Using Technology to Provide Unified Member Care: If it doesn't work together, it doesn't work




Members have many choices for getting support. They can go into a branch, use the phone, email you or go to your Web site. Each support channel affords members with different advantages and it’s hard to imagine any going away. One thing that is certain is that when members get support from different channels and staff, they expect consistent, accurate and prompt responses, and they certainly do not want to repeat themselves. Credit unions want the same thing, but can only provide this type of support if they have the proper systems infrastructure in place.

What’s at stake?

Member satisfaction and ultimately their loyalty are directly tied to the customer service they experience. If your web-site does not provide members with a viable, 7x24 support alternative, and if they do not receive consistent, high-quality support across all staff and channels, many will find a financial institution that does. To remain competitive long term, you absolutely must have the technology and people in place that are capable of earning member loyalty every day and with every encounter.

Getting Started

The effort to create a totally seamless support experience across all your channels is large and is best addressed by incrementally implementing relevant components. Let’s break down some of the primary components. These components may be referred to using different names and may be delivered using a single product or by integrating products from multiple vendors. It is vital, however, that all the components work seamlessly together to create a uniform support experience for your members.

Member Care Components:

Knowledge Base: Central to any member care strategy is a knowledge base. A knowledge base (KB) should be extended to members through your Web site, and to your staff through your core system and intranet, providing everyone with a single place to quickly search for information. Since Public and Private information should exist in a single KB, facilities must be provided to easily define who can see what. Members can use the knowledge base 7x24 to help themselves. Staff can use the knowledge base when helping members or when completing any internal task. The information accessible through the knowledge base may be in the form of Q&As or files (e.g. Word documents, web pages, PDFs) located within or outside the KB. All staff should easily create draft KB content individually or collaboratively, and sufficient editorial controls must be provided to ensure adequate levels of approvals are required before the content is made accessible; the extent of controls depending on the nature of the data and its intended audience. The knowledge base will serve as a foundation for much of your member care technology and therefore must be architected to scale as you advance your member care strategies.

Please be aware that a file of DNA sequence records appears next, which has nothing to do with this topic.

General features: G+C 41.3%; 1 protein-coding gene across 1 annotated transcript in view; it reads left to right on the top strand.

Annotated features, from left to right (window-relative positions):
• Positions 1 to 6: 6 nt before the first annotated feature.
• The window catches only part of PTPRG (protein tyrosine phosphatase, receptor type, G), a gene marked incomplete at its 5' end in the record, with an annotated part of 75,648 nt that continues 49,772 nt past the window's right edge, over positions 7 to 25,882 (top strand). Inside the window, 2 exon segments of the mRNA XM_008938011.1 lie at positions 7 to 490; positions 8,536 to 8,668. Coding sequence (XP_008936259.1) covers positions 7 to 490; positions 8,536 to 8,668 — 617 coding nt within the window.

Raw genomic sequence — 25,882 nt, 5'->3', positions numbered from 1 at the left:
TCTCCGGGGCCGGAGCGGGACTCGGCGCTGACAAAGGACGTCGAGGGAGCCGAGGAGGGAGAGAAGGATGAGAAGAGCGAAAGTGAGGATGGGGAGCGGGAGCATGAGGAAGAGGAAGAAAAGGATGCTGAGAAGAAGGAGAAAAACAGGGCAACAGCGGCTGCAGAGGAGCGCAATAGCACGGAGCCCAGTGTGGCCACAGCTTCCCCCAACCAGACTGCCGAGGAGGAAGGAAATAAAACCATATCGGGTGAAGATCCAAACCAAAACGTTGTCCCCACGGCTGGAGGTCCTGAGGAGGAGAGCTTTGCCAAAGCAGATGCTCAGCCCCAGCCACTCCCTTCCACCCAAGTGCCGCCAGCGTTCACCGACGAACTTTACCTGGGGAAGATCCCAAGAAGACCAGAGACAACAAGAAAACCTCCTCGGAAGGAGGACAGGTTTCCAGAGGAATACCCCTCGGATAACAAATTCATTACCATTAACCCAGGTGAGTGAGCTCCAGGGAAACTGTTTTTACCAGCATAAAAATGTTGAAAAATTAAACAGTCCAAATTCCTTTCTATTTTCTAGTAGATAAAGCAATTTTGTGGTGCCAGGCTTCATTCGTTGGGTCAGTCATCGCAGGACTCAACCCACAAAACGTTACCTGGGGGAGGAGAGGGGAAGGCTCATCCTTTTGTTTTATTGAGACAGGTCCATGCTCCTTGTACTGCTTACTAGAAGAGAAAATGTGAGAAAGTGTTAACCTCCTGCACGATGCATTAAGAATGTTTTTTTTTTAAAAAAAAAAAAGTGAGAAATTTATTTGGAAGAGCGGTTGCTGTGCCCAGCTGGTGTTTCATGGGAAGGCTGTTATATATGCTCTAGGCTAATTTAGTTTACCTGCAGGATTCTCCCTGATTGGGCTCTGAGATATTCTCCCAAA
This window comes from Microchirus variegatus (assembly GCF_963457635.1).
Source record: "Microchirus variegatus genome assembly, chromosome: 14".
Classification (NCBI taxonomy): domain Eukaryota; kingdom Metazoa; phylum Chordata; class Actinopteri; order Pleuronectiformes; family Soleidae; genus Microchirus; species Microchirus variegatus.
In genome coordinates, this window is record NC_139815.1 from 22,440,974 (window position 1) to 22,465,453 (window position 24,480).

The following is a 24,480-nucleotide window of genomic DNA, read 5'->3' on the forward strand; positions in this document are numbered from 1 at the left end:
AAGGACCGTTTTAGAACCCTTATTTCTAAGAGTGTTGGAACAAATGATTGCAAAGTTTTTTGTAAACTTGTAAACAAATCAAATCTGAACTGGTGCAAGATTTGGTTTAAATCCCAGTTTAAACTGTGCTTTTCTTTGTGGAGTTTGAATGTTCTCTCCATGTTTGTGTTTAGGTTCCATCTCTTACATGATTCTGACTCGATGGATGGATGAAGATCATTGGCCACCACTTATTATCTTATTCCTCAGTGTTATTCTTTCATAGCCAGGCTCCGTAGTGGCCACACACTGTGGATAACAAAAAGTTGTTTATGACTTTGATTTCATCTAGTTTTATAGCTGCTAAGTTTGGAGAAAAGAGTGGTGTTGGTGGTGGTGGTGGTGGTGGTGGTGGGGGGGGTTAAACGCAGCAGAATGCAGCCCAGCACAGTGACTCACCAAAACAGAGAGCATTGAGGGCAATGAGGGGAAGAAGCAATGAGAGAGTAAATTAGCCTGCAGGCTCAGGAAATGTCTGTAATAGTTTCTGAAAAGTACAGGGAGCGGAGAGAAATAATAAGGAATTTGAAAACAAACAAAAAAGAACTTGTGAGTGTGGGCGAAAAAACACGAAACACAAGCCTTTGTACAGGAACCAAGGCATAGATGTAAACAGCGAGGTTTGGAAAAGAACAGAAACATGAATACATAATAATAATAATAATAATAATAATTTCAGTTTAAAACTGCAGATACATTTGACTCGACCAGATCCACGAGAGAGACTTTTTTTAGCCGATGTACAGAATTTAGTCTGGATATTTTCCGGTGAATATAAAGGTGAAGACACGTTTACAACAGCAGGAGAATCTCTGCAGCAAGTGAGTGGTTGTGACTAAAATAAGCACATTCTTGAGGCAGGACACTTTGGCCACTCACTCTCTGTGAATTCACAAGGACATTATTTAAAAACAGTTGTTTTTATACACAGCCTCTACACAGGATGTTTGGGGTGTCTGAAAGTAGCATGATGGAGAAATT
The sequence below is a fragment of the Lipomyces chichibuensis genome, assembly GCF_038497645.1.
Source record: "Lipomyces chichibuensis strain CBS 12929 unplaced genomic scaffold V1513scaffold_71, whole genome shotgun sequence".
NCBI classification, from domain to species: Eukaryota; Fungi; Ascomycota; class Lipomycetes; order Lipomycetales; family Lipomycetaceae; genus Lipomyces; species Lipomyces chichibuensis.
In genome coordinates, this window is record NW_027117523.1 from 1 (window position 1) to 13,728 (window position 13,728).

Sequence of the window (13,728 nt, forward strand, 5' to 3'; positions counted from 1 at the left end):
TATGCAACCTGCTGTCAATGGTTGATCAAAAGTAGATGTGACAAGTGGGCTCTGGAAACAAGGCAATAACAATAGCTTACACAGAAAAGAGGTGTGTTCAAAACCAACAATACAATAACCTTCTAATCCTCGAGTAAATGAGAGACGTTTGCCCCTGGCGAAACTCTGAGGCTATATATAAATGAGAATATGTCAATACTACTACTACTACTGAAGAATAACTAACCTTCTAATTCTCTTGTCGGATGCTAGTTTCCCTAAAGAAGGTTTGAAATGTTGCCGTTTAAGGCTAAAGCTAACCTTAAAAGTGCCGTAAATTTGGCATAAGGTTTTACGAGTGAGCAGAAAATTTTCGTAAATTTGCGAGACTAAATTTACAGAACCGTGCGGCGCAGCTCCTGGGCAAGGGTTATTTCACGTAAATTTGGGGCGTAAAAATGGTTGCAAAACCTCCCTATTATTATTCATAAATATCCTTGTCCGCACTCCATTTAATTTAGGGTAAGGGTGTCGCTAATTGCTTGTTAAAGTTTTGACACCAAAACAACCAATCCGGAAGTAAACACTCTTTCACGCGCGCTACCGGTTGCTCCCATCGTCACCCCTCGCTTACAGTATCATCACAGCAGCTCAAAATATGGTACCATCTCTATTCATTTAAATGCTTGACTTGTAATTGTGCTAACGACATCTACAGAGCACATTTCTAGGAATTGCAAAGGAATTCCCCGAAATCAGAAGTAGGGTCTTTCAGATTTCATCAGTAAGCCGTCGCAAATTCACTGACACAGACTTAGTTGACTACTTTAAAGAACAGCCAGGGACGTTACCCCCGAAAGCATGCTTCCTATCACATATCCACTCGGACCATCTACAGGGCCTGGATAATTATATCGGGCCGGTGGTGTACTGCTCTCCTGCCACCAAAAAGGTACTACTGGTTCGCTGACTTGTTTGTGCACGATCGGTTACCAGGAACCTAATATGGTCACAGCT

Alerts: Alerts allow members and staff to be notified of new or updated information they care about. Alerts can relate to your knowledge base (KB alerts) and notify users of changes or additions to it. Alerts can also be used to notify members about marketing promotions, paychecks being deposited, or account balances dropping below a desired threshold. Alert notifications are generally sent by email and can be directed to a computer or phone. Alerts should be grouped together so as not to inundate the user with multiple daily notifications.

Email and Online Forms Management: No matter how good your knowledge base becomes at answering questions, you will need to provide members and staff with a highly-managed method to request assisted-service. In cases where the user does not require an immediate answer, email and online forms will meet this need. However, the assisted-service channel must be highly-managed and provide accurate and consistent responses that meets the current market standard of 4 business hours or less. This component must be tightly coupled with your knowledge base and provide the necessary backend systems infrastructure to ensure that you can cost-effectively deliver within service expectations.